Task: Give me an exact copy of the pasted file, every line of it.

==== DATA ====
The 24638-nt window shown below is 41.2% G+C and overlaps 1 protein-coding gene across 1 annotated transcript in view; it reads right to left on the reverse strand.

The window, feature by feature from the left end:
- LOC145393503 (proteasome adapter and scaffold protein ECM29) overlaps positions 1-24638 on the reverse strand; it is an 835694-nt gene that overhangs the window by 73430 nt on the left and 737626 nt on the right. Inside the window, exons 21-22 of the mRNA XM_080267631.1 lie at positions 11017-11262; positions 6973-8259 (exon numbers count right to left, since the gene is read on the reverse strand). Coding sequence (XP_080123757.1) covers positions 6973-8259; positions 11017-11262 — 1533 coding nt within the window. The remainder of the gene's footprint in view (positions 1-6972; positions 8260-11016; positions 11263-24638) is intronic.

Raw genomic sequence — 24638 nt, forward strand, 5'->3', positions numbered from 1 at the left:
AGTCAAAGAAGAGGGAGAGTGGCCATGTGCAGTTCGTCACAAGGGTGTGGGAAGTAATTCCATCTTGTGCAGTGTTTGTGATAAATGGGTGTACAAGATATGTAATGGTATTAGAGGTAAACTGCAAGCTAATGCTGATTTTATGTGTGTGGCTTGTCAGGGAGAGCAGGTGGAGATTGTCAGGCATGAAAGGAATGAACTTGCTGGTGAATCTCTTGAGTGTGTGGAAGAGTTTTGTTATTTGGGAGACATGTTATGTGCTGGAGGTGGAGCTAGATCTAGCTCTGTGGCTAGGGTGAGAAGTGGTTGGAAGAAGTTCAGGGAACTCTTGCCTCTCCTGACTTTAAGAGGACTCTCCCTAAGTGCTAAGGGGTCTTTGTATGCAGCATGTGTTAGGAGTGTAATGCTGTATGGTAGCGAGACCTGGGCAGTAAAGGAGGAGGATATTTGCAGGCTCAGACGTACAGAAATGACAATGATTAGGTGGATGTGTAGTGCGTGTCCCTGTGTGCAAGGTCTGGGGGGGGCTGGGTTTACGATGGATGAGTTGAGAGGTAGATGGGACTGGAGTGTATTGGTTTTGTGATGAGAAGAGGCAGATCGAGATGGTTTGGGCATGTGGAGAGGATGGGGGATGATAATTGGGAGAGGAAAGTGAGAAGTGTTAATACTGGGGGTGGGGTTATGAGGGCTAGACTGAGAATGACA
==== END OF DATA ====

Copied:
The 24638-nt window shown below is 41.2% G+C and overlaps 1 protein-coding gene across 1 annotated transcript in view; it reads right to left on the reverse strand.

The window, feature by feature from the left end:
- LOC145393503 (proteasome adapter and scaffold protein ECM29) overlaps positions 1-24638 on the reverse strand; it is an 835694-nt gene that overhangs the window by 73430 nt on the left and 737626 nt on the right. Inside the window, exons 21-22 of the mRNA XM_080267631.1 lie at positions 11017-11262; positions 6973-8259 (exon numbers count right to left, since the gene is read on the reverse strand). Coding sequence (XP_080123757.1) covers positions 6973-8259; positions 11017-11262 — 1533 coding nt within the window. The remainder of the gene's footprint in view (positions 1-6972; positions 8260-11016; positions 11263-24638) is intronic.

Raw genomic sequence — 24638 nt, forward strand, 5'->3', positions numbered from 1 at the left:
AGTCAAAGAAGAGGGAGAGTGGCCATGTGCAGTTCGTCACAAGGGTGTGGGAAGTAATTCCATCTTGTGCAGTGTTTGTGATAAATGGGTGTACAAGATATGTAATGGTATTAGAGGTAAACTGCAAGCTAATGCTGATTTTATGTGTGTGGCTTGTCAGGGAGAGCAGGTGGAGATTGTCAGGCATGAAAGGAATGAACTTGCTGGTGAATCTCTTGAGTGTGTGGAAGAGTTTTGTTATTTGGGAGACATGTTATGTGCTGGAGGTGGAGCTAGATCTAGCTCTGTGGCTAGGGTGAGAAGTGGTTGGAAGAAGTTCAGGGAACTCTTGCCTCTCCTGACTTTAAGAGGACTCTCCCTAAGTGCTAAGGGGTCTTTGTATGCAGCATGTGTTAGGAGTGTAATGCTGTATGGTAGCGAGACCTGGGCAGTAAAGGAGGAGGATATTTGCAGGCTCAGACGTACAGAAATGACAATGATTAGGTGGATGTGTAGTGCGTGTCCCTGTGTGCAAGGTCTGGGGGGGGCTGGGTTTACGATGGATGAGTTGAGAGGTAGATGGGACTGGAGTGTATTGGTTTTGTGATGAGAAGAGGCAGATCGAGATGGTTTGGGCATGTGGAGAGGATGGGGGATGATAATTGGGAGAGGAAAGTGAGAAGTGTTAATACTGGGGGTGGGGTTATGAGGGCTAGACTGAGAATGACA